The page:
As a GSLIS master’s student, Heidi Uphoff appreciated the opportunity to complete her degree while working in Chicago. Now she is earning her Certificate of Advanced Study (CAS) in Digital Libraries while working at the Los Alamos National Laboratory’s Research Library in New Mexico.
Why did you decide to pursue the CAS in Digital Libraries?
I decided to apply toward the end of my master’s program. I was specializing in data curation and really enjoyed the technology-focused courses. I wanted to take this further and learn more about developing and maintaining repositories for sharing and preserving research data projects.
Why did you choose GSLIS?
One of the biggest benefits of choosing GSLIS is its distance education capabilities. Although I took advantage of this as a student who worked in Chicago and now lives in New Mexico, there are other benefits. In addition to working with full-time faculty involved in LIS research, you get to work with adjunct faculty from all over the country. Having an instructor who is currently working in the field talk about the hiring process and their day-to-day activities is invaluable to students trying to figure out what they want to do with their careers.
What surprises you about the field of LIS?
The endless number of career paths you can take with this degree. Catching up with other GSLIS alumni, attending conferences, and listening to webinars—it’s always fascinating just to hear what other information professional do at their jobs. You’ll learn about an unusual collection someone curates or a specific software application they are developing that you wouldn’t have pictured a librarian doing when you first started out at GSLIS.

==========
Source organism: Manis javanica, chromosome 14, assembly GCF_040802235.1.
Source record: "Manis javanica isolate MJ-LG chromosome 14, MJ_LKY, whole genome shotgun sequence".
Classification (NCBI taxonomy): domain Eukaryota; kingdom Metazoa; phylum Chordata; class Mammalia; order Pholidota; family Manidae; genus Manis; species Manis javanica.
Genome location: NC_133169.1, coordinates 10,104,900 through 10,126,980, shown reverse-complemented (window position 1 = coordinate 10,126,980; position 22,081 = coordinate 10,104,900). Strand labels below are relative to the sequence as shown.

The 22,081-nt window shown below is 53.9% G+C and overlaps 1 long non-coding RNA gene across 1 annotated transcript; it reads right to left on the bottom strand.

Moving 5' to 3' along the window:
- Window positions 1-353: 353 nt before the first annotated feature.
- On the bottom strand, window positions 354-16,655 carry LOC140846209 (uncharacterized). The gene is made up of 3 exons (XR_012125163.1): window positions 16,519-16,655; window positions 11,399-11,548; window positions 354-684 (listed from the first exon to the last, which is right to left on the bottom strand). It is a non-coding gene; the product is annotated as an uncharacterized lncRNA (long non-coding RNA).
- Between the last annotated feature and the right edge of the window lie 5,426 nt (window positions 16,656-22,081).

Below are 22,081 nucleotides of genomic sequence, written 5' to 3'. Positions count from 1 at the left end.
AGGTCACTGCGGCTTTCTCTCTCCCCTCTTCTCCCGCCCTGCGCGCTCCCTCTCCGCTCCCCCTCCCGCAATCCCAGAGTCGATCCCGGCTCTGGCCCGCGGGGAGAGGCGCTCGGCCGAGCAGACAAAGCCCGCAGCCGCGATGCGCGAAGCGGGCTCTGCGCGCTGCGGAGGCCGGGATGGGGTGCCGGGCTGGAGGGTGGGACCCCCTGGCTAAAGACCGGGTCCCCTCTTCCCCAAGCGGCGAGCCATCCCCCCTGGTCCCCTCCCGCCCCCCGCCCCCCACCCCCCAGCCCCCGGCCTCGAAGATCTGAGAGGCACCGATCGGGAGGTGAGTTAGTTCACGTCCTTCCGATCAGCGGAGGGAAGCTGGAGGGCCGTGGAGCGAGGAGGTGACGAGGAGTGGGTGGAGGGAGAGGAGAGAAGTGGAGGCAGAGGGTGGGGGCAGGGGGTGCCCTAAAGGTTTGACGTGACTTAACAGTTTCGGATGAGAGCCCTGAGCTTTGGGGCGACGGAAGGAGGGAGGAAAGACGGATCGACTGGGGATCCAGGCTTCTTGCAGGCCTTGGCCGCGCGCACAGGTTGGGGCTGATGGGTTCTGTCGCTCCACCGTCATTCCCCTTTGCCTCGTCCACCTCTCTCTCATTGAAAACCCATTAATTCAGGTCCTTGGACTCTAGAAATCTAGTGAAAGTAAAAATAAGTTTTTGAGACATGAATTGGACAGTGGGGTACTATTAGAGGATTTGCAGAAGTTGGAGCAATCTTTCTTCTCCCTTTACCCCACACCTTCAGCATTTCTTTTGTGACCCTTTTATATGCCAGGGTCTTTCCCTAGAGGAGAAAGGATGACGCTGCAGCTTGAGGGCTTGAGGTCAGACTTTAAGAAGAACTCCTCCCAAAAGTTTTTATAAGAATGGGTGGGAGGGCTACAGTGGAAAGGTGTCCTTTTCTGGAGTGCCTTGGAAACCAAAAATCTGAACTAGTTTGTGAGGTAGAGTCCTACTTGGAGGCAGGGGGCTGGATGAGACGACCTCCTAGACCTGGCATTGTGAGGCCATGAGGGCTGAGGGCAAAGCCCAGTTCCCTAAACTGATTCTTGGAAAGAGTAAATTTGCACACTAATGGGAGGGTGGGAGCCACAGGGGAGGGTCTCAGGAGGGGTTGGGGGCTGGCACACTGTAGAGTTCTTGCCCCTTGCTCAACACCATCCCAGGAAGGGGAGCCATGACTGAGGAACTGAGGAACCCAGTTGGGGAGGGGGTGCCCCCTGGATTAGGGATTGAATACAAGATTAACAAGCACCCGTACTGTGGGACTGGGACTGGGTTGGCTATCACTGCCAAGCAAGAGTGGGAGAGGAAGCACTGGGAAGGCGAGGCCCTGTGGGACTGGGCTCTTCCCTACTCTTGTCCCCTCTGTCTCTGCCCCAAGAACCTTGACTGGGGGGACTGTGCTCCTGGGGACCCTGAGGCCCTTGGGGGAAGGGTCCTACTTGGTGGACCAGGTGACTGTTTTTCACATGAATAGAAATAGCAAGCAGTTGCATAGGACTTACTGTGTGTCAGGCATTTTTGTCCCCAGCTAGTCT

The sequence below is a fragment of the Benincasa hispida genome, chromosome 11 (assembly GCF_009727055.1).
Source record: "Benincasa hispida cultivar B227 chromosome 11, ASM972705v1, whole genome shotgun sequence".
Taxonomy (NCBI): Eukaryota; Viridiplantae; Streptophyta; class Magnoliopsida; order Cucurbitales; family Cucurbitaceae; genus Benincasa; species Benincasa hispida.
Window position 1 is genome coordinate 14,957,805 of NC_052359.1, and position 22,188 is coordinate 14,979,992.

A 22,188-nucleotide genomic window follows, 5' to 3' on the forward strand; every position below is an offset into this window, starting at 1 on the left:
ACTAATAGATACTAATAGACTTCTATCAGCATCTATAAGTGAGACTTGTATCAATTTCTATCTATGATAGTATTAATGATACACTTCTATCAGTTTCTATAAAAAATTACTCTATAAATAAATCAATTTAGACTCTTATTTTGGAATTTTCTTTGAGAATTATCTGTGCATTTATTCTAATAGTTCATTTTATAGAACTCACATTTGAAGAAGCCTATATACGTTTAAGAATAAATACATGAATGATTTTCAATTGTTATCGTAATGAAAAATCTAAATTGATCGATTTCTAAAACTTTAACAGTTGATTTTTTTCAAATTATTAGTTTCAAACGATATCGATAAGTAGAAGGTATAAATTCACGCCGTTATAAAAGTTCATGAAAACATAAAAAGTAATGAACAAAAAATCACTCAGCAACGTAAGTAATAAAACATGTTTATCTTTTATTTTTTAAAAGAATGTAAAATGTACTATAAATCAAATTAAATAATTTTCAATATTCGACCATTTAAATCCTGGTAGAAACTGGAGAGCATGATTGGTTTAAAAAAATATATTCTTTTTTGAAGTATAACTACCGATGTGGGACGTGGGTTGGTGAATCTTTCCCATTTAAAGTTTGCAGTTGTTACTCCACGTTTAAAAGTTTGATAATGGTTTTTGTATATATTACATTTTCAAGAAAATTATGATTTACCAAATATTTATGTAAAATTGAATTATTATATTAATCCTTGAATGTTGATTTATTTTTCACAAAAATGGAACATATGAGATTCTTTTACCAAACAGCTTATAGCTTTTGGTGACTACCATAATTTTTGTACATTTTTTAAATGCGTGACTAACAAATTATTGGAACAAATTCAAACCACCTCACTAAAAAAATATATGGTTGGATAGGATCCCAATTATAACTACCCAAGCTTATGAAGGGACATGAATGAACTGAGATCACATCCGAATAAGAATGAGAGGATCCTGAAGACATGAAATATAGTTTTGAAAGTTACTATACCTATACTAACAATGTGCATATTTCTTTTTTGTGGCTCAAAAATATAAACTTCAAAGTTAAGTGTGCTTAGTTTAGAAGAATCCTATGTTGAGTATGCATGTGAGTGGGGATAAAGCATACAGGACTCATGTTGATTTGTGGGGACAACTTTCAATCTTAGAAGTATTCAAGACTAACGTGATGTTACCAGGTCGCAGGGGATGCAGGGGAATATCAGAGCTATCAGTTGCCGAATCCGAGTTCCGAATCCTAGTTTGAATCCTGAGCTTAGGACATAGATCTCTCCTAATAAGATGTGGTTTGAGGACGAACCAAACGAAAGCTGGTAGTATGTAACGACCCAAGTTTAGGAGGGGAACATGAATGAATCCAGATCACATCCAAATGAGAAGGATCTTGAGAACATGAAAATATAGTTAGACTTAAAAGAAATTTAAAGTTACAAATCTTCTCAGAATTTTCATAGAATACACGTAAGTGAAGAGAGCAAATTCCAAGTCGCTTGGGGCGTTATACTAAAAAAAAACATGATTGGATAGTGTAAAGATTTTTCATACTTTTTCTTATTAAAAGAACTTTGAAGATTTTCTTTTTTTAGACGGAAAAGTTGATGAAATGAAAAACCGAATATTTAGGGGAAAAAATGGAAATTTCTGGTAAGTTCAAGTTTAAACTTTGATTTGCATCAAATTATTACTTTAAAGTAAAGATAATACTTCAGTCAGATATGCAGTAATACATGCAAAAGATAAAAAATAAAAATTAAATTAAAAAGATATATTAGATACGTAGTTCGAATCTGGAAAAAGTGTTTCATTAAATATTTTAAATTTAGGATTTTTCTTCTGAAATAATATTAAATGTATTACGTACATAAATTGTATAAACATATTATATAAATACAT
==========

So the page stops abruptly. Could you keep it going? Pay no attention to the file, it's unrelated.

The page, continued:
You work at the Los Alamos National Laboratory. What is your role there?
I started a little over a year ago as a post-master’s student for their Research Library. Since then, I’ve been converted to regular staff and am a member of the library’s institutional content team. We administer library systems and develop and maintain custom institutional repositories.
One of the more interesting projects I’m working on is developing a new repository system for our current collections using Hydra. I focus mostly on the interface, Solr indexing, metadata, and testing. Our collections are almost entirely internal, but that will soon change. As a Department of Energy library, we are responsible for enabling our researchers to meet federal requirements for public access and open science. To that end, we are beginning the process of developing a public-facing repository. It’s an exciting time to join the Research Library.
What career plans or goals do you have?
With a full-time job and a year left of graduate school, it’s hard to plan too far into the future. I do know that I prefer the service aspect of LIS. I like the idea of supporting research, education, and public interest. I feel that I get to support all three of these things by working at a national laboratory and hope to continue doing so in the future.
What do you do in your spare time?
I’ve definitely taken advantage of New Mexico’s outdoor activities. I don’t have to go far from my house to find a new hiking trail, and I am slowly visiting all of the national and state parks. Recently, I visited Carlsbad Caverns National Park and White Sands National Monument. I also run and play tennis. I haven’t tried skiing yet; maybe this winter.
Los Alamos is a unique place. It’s a small town, but its residents are very active in the community, bringing in concerts and art fairs. Santa Fe is a forty minute drive from here and offers great restaurants and various festivals throughout the year. I joined the Santa Fe Book Arts Group but unfortunately haven’t had much time participate. It’s difficult to keep idle in your free time out here. Too much to do!